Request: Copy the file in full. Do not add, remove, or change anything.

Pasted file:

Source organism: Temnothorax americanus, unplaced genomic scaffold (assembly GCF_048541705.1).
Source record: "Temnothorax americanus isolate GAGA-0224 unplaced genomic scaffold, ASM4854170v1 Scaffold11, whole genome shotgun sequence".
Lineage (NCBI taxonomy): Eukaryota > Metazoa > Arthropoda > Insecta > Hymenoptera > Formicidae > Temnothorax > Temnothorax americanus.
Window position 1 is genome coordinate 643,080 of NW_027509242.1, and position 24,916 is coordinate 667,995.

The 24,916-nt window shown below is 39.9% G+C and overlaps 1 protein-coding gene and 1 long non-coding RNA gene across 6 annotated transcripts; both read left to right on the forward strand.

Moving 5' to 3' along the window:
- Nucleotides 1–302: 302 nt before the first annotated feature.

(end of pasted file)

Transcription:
Source organism: Temnothorax americanus, unplaced genomic scaffold (assembly GCF_048541705.1).
Source record: "Temnothorax americanus isolate GAGA-0224 unplaced genomic scaffold, ASM4854170v1 Scaffold11, whole genome shotgun sequence".
Lineage (NCBI taxonomy): Eukaryota > Metazoa > Arthropoda > Insecta > Hymenoptera > Formicidae > Temnothorax > Temnothorax americanus.
Window position 1 is genome coordinate 643,080 of NW_027509242.1, and position 24,916 is coordinate 667,995.

The 24,916-nt window shown below is 39.9% G+C and overlaps 1 protein-coding gene and 1 long non-coding RNA gene across 6 annotated transcripts; both read left to right on the forward strand.

Moving 5' to 3' along the window:
- Nucleotides 1–302: 302 nt before the first annotated feature.